Principal Orlando Johnson and students at the Horace Mann UCLA Community School.
Building upon an existing partnership, UCLA and the Los Angeles Unified School District signed a memorandum of understanding on Tuesday to design a new community school, their second joint effort aimed at unifying Los Angeles neighborhoods and fostering a college-going culture in the city.
The public Horace Mann UCLA Community School in South Los Angeles is envisioned as a cornerstone for a rigorous, personalized college-prep education. UCLA and LAUSD are collaborating to design the school, which aims to expand the current Horace Mann Middle School and reverse years of declining enrollment there. The MOU, approved at a Feb. 14 school board meeting, formalizes a partnership to operate the school. The former Horace Mann Middle School, which currently serves sixth, seventh and eighth grades, will gain a ninth grade in fall 2017, with full enrollment in grades 6 through 12 slated for 2020. If feasible, the goal is to add elementary grades starting in fall 2020.
The school would be tailored to the needs of the neighborhood and informed by the success of the original UCLA Community School at the Robert F. Kennedy Community Schools complex in Koreatown, which serves grades K through 12, and where the college-acceptance rate has more than tripled to 99 percent since the school opened in 2009.
“We are proud and excited about the ways that our growing partnership with LAUSD can unify the neighborhood and prepare all students to graduate from high school ready for college, careers and civic life,” said UCLA Chancellor Gene Block. “This is a natural extension of UCLA’s long-standing commitment to public education and community involvement, and a reflection of our perseverance to drive social change.”
As a public school — not a charter or private school — the school would not have a selective application system or charge tuition. Current students would continue to attend the school, with local children zoned to the campus, and the Mann UCLA Community School would help increase pathways to college for all students and end the need for busing to magnet and charter schools. Over the past five years, Horace Mann Middle School’s enrollment declined by 50 percent.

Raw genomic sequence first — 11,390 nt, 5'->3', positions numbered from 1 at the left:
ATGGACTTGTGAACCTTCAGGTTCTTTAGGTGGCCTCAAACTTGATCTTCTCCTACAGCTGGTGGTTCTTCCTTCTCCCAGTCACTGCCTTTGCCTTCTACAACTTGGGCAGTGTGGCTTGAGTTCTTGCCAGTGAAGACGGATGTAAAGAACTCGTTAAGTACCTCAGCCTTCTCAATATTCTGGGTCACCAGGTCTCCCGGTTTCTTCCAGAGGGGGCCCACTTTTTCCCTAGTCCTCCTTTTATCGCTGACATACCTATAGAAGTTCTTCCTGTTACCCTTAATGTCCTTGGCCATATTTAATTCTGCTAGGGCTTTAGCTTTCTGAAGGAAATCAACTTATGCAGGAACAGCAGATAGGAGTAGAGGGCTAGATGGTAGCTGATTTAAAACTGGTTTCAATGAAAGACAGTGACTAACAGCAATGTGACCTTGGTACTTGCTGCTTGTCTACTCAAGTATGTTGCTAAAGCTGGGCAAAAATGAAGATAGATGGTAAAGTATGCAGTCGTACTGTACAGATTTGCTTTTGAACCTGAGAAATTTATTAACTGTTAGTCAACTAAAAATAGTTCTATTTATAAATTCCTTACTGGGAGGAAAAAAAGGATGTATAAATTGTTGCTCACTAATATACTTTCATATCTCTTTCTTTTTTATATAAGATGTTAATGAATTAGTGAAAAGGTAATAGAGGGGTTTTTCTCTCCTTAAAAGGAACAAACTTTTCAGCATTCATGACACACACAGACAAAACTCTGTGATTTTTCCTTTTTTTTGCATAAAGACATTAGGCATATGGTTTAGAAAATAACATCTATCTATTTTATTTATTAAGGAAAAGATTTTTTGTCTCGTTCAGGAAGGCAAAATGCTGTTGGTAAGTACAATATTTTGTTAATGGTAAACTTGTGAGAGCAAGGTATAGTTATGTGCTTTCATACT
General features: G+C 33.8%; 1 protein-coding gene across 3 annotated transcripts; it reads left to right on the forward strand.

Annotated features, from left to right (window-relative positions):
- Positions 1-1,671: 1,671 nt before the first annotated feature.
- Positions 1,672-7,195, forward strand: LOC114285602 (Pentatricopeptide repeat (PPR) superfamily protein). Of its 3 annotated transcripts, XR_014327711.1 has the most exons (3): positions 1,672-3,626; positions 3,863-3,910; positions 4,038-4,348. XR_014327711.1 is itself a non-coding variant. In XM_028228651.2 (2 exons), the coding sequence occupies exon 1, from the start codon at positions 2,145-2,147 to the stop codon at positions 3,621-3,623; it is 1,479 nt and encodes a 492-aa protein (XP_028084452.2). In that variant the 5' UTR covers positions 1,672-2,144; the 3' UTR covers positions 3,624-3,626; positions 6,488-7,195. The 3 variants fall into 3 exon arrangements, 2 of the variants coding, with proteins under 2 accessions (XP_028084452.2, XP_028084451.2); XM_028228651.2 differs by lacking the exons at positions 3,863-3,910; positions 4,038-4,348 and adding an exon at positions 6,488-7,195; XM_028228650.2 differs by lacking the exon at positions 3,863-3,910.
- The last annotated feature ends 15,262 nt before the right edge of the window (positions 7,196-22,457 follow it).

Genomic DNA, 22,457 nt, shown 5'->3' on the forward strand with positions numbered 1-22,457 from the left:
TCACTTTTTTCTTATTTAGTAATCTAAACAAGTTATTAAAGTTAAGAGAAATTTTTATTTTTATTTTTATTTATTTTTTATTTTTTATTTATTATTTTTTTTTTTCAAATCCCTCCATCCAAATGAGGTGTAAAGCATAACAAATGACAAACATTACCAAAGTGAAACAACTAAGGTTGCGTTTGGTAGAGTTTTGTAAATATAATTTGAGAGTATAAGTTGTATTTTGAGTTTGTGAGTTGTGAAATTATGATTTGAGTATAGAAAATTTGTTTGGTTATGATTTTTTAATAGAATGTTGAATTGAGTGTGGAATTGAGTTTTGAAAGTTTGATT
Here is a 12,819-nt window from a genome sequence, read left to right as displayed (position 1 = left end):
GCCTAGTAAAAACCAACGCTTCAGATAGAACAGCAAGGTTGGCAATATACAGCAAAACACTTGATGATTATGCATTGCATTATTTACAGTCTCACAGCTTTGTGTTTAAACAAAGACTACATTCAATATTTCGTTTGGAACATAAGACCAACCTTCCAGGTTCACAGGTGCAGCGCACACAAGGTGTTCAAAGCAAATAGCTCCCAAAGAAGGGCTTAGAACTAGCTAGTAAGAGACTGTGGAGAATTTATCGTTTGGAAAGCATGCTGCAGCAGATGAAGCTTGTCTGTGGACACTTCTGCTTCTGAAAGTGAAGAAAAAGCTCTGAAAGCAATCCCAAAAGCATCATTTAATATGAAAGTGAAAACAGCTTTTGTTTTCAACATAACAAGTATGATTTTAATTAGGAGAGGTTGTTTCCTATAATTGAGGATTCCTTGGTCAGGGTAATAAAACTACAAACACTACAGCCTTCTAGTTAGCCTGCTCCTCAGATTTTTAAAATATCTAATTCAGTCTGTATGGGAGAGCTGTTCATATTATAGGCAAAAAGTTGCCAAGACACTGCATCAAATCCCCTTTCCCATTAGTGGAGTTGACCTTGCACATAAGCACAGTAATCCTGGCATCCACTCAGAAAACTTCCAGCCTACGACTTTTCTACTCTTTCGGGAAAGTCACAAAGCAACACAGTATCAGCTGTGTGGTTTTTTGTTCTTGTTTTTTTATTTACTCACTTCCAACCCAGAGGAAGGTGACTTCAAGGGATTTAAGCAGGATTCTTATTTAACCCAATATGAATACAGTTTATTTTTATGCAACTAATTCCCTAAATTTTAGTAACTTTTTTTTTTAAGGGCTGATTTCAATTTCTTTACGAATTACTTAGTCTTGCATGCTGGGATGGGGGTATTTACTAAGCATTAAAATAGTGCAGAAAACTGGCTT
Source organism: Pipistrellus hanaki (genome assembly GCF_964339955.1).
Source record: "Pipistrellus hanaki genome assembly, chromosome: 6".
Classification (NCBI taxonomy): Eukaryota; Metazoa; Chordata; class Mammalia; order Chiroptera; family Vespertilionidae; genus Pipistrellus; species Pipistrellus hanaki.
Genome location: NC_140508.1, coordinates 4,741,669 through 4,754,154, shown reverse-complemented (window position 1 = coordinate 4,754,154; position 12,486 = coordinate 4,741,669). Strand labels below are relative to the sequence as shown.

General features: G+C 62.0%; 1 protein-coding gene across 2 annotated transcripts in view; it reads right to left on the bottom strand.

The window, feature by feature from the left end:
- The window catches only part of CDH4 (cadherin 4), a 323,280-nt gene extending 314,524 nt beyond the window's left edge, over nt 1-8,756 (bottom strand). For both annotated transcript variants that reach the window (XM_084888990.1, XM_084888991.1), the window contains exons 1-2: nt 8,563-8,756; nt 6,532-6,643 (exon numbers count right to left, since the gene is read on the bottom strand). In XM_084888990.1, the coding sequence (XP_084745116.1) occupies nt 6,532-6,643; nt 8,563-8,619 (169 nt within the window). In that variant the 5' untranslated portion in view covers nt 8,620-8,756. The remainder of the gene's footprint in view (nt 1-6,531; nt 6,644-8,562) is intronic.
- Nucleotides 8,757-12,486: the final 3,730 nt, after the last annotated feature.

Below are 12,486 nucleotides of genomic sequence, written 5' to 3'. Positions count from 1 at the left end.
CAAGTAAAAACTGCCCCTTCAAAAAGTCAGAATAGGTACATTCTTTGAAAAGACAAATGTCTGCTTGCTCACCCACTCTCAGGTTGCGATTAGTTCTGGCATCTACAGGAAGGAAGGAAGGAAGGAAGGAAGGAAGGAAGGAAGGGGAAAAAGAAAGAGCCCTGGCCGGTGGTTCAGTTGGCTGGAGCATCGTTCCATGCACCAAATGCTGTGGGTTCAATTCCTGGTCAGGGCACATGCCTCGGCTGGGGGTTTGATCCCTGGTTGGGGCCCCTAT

Since 2015, a team of teachers, students, parents and UCLA educators has been meeting to design the new school, developing relationships, providing resources and building a long-term commitment. Early indicators show improvements at the school: 87 percent of boys passed math in 2016 compared to 49 percent in 2015; 78 percent of students in 2016 reported using a computer in class weekly; and 29 percent more students reported feeling safe at school in 2016 than in 2014.
“This partnership brings engaging extracurricular programs, a college-focused curriculum and expanded grade levels to give local students a place to call home for many years,” said Orlando Johnson, principal of Horace Mann. “UCLA is an established leader in the community school reform movement with proven success increasing college-going rates, and we are delighted to join them in building a neighborhood school that will be a cornerstone of high academic achievement, empowering students to succeed in their post-secondary endeavors.”
Currently, 53 percent of the school’s students are black and 46 percent are Latino. Only 6 percent of the neighborhood’s residents have graduated from college.
Starting in spring 2016, UCLA’s Graduate School of Education and Information Studies began partnering with Mann to offer pre- and after-school enrichment programs, including a free seven-week summer institute with instruction in martial arts, Chinese language and culture, coding and math, an arts program, UCLA mentoring and tutoring, and other subjects. UCLA volunteers provided over 14,000 hours of service during summer 2016, and in a survey, more than two-thirds of the students said they wanted to participate again in 2017, and that they wished similar programs were offered year-round.
“We are pleased to support the partnership with UCLA and Horace Mann Middle School,” said George McKenna, the LAUSD board member whose district includes the school. “UCLA’s past success in establishing K-12 community schools and partnerships have been known to produce outstanding results. UCLA’s investment in the local community and K-12 education is to be commended.”
Cheryl Hildreth, LAUSD local district west superintendent, said, “We appreciate the commitment UCLA has demonstrated to Mann and the community. We are excited by the support and the impact they will have on our students.”
Faculty and graduate students from UCLA’s Graduate School of Education and Information Studies are collaborating with Mann UCLA Community School faculty to help design the curriculum and provide support, as they do at the community school in Koreatown. Each year, approximately 100 UCLA volunteers contribute more than 10,000 hours at the RFK campus — more than 75,000 hours since the school opened, said Marcelo Suárez-Orozco, the Wasserman Dean of GSEIS. GSEIS faculty and students are also involved at UCLA’s elementary lab school and at four public schools near UCLA.
“UCLA’s network of diverse schools is emerging as a laboratory where we are learning and sharing solutions to 21st century educational challenges,” Suárez-Orozco said. “Public universities should be at the forefront of partnering with local teachers in diverse schools to learn together how to solve thorny problems. With this second community school, UCLA is emphasizing its long-term commitment to improving education in the community.”
The UCLA Community School at RFK serves approximately 1,000 students from the Koreatown and Pico-Union neighborhoods. In 2015-16, the students were predominantly Latino (78 percent) and Asian (13 percent), and largely from low-income families (90 percent).